How to pick a floor plan on paper

sotodogDecember 6, 2012

We are considering building a new 2 story home about 2500-2700 sq ft. I look at floor plans online and feel I have a pretty good idea of what I like and don't like. I know the min sizes of rooms I want. I am worried that when the floor plan gets built I will see problems that I couldn't tell by looking at the paper floor plan.

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Sotodog, you raise a good question about being able to visualize what will actually be built from a paper-based floor plan. In my experience, there are at least two important critria to consider:

1. What are my truly important criteria and priorities about how my house must be organized and designed? One needs to seperate needs from wants. A list of important criteria and priorities is how one evaluates plans and seperates the fluff from the substance. Don't let yourself get seduced by large areas for master bedroom closets, huge laundries with cubbies for an army and humongeous triple-car garages. Builders and stock plans love to over-inflate houses so that there's more mark-up and margin for them than on smaller, more thoughtful houses. Anyone can make a large house.

2. How does the plan and the exterior massing and design of the house interrelate? A major mistake by many folks is to focus exclusively and unilaterally on floor plans, without thinking or visualizing how the plan will actually look on the outside. For example, plans that are proportionally almost as deep as they are wide, and have long stretches of unbroken exterior walls, will only produce very bulky, boxy, boring and plain exteriors, with huge ungainly roof masses. The design of the inside and outside of a house should be considered inseperable and always be designed integrally together.

Hope this helps! Good luck with your project.

    Bookmark   December 6, 2012 at 4:35PM
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You can download a free program called Sketchup. When I first found it I stayed up all night and taught myself how to do a simple one room buiding (it's a little stonehouse we have on our property that i was redoing as a studio/playhouse etc.

I also started to use it for newbuild/gut reno/teardown we are looking at.

It's not terribly hard to use, it's free, and it creates a 3d look at a room or house with furniture, windows and doors, etc.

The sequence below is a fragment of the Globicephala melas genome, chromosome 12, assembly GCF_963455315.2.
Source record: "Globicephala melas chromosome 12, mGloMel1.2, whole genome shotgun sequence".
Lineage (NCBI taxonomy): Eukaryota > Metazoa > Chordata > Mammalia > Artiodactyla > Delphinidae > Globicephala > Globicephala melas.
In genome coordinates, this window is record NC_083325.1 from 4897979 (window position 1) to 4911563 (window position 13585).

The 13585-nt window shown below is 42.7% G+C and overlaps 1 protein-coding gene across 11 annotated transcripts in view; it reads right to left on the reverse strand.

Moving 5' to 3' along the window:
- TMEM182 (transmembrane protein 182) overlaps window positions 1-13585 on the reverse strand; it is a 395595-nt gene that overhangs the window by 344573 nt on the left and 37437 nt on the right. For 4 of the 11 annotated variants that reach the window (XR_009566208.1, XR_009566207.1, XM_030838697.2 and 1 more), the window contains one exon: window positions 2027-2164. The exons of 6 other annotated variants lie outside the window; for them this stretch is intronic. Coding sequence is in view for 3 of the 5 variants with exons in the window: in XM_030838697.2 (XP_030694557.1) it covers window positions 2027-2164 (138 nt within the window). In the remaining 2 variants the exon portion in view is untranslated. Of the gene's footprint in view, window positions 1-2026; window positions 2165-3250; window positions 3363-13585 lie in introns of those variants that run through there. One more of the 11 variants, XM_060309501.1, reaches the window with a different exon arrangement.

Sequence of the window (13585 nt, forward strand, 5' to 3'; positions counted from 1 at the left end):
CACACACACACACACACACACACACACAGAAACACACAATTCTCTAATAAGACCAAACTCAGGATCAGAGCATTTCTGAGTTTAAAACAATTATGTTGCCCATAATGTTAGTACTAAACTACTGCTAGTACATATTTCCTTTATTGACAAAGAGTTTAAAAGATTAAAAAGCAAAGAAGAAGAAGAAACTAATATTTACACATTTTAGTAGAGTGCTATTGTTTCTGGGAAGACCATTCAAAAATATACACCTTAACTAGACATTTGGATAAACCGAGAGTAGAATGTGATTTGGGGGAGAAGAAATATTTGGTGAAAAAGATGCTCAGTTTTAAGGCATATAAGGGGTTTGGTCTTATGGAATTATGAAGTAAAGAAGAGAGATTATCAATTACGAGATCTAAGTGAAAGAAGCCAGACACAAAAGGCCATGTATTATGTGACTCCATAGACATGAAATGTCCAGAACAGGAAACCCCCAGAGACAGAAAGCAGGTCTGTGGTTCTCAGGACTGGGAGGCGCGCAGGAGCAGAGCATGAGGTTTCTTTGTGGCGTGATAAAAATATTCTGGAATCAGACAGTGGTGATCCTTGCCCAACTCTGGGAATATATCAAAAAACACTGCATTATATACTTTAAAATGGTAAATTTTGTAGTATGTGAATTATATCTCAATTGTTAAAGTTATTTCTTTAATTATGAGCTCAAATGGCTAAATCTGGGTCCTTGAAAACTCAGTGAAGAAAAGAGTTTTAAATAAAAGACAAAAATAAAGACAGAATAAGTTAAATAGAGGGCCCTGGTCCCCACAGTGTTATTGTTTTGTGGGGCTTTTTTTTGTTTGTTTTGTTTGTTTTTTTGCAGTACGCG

It is no substitute for an architect of course but if you like to lay around, it's pretty cool.

Here is a link that might be useful: take a look at this video

    Bookmark   December 6, 2012 at 5:54PM
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How much time do you have on your hands. :)

I'm obsessive about being able to envision something before I build/pay for it so I purchased Chief Architect's Home Designer Pro and have input everything from the plans from our designer. The roof is the only thing giving me fits, but I'm close to solving that one.

It isn't cheap, and it takes time, but it is worth it to me.

Here is a link that might be useful: Home Designer Pro

    Bookmark   December 6, 2012 at 10:43PM
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Something that helped me wrap my head around floor plans was thinking about rooms I have experience with in real life, and what I like and dislike about them, and how I could watch for those features in a paper floor plan.

Things I think are easy to ignore in floor plans: sight-lines (what do you see as you walk in the front door, or while you sit on the sofa in the family room, or from the kitchen table) and having comfortable transitions between public and private spaces (there should be a gradual transition from public entertaining spaces to more private spaces like bedrooms, not just a door, IMO). Also, think about how your house will be oriented on your lot, and whether you're going to get enough light, and how people will approach your house and what they'll see. There's not much point in spending a lot on the front of your house if everyone will come at it from the side, park in the driveway in front of the side-loading garage, and walk in through the garage.

Another tip: marry someone who will learn one of the tools above and make an awesome 3D model for you. The downside: s/he will probably want to have input in the house design. (kidding!)

    Bookmark   December 7, 2012 at 10:21AM
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sotodog - Do what the pros in industrial design and computer programming do, or should do. Make "use cases" and walk through the steps with a colored pen.

A "use case" is a task that will be done by a certain person ... adult bringing in groceries, child getting a drink of water, someone cooking dinner, three teens getting ready for school, going to the bathroom during the night ... whatever. Draw the paths they will follow. Is the path convenient? Figure out what to do when paths collide because two users need the same resource.

Draw "sight lines". What is straight in front of the entry? If you are sitting "here", what's visible?

Pretend to decorate - how many places can you put a bed in that bedroom? Are there lots of funky short walls? Awkward corners? Too many doors in the way?

Look for impressive but useless spaces - atriums are overrated. Are the bathrooms too big to be convenient?

And remember that the best plan has to suit the lot it is on. That fabulous big window might be a broiler if the lot forces it to face south.

Here is a link that might be useful: work paths foir kitchen use case

    Bookmark   December 7, 2012 at 4:52PM
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